The last time Ray Tanner spoke publicly, he wasn’t feeling good about his relationship with Clemson coach Jack Leggett.
The USC baseball coach, who had decried the “shenanigans” that sidetracked a heated series won by the Gamecocks, was more upbeat in his Thursday media session after sharing an extended phone conversation Wednesday initiated by Leggett, who was hoping to cool tensions that had developed during the three games.
Tanner appreciated the call.
“We left that game Tuesday probably not in the best way possible,” Tanner said. “The fact that he picked up the phone and called was a good thing. We’ve known each other for a long time, not just in the 15 years I’ve been here and the 17 years he’s been at Clemson. We played against each other when he was at Western (Carolina) and I was at N.C. State. So we go back a long way.”
More than that, Tanner welcomed the opportunity for them to be candid with each other and repair any damage that might have been done to their relationship as well as the one between the programs.
“I think that was important that we were able to share some things with each other and move past it. We’re competitors, and you don’t have to agree on everything, but you’d like to respect each other,” Tanner said. “So we cleared the air, and (I) said, ‘Hey, let’s go, good luck to you,’ and he said good luck to us.”
Despite all the added drama, Tanner, whose 2010 team knocked Clemson out of the College World Series on the way to the national championship, would be ready to play the Tigers again in the postseason.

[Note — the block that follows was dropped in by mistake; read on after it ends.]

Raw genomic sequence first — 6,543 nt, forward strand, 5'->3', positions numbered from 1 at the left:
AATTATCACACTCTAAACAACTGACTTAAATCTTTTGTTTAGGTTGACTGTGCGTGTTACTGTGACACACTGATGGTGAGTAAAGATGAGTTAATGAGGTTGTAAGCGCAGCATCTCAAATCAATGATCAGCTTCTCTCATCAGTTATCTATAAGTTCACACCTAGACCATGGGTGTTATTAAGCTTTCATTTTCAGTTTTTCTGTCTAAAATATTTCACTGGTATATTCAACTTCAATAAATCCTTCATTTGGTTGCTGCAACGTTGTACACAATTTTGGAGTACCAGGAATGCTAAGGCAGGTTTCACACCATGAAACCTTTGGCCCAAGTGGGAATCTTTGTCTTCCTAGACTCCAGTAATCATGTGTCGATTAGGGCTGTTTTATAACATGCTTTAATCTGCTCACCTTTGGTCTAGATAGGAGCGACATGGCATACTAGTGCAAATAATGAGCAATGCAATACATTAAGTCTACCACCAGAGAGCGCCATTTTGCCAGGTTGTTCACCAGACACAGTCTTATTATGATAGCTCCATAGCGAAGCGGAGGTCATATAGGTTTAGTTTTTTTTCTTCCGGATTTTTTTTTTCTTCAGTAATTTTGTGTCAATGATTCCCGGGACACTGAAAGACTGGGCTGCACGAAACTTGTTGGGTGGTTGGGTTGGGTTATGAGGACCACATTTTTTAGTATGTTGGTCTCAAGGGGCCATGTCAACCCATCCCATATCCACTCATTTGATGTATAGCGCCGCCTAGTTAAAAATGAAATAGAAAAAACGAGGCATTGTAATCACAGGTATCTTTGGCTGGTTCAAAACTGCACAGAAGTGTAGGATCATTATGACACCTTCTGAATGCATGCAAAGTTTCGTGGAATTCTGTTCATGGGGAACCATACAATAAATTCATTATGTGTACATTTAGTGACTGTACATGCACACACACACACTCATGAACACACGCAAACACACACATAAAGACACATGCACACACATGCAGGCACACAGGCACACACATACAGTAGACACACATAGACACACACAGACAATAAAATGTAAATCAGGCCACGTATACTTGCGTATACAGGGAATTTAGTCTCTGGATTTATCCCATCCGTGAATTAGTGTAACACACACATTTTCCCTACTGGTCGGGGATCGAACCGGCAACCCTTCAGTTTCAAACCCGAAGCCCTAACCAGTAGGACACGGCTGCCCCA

“Hopefully, we get a chance to play at the end of the year, and if we get a chance to play again, (that’s) great,” he said.
Tanner liked how his team handled the pressure of the Clemson series, which featured three intense games between a pair of top-10 programs. No. 4 USC won its games 6-3 and 5-4, while No. 10 Clemson won the middle game 10-5.
“You’re going to be in a lot of those in the SEC, and they’re going to be in a lot of those in the ACC. Those games help you grow and help you understand where you are,” he said.
Tanner also believes his team came together through the controversy. While he usually runs the team meetings, Tanner said the players took over Monday and discussed the situation. He liked doing the listening, and he got a kick out of the humor they brought to the situation.
“For me, it was a good sign they were having fun despite the intensity part of it,” he said. “Maybe down the road, that will make a difference. You’re going to win your share and lose your share, and a lot of games will be in the balance. Maybe that bond will be there during the critical part of our schedule.”
Junior left-hander Steven Neff will get another start Saturday, but it will be his first on the weekend this season. He started last week in a win against Furman. Tanner said the coaches wanted to give Neff another opportunity.
Since Adam Westmoreland pitched Tuesday against Clemson, he will not start a game against Cal State Bakersfield. Either Tyler Webb, who had been the Saturday starter, or freshman Forrest Koumas will start Sunday. Koumas, a hard-throwing right-hander, impressed the coaches with a strong relief stint Tuesday to pick up the win against the Tigers.
Tanner loves having plenty of options.
“I hope that I have a problem going forward about who our guys are,” he said.
Jake Williams, a junior transfer from Wofford, has forced himself into the outfield equation with Jackie Bradley, Adam Matthews and Evan Marzilli. He’s batting .450 (9-for-20) with eight RBIs, and he hit a three-run homer to help defeat Clemson on Tuesday.
“Jake’s had some opportunities and he’s done well. So he needs more opportunity,” Tanner said.
The Bakersfield Boys
Credit USC assistant coach Sammy Esposito for getting Cal State Bakersfield on the schedule. Esposito coordinates the scheduling, and he once coached with CSUB coach Bill Kernen at N.C. State. Tanner noted that many out-of-conference games are scheduled because of personal relationships between coaches
Michael Roth, Christian Walker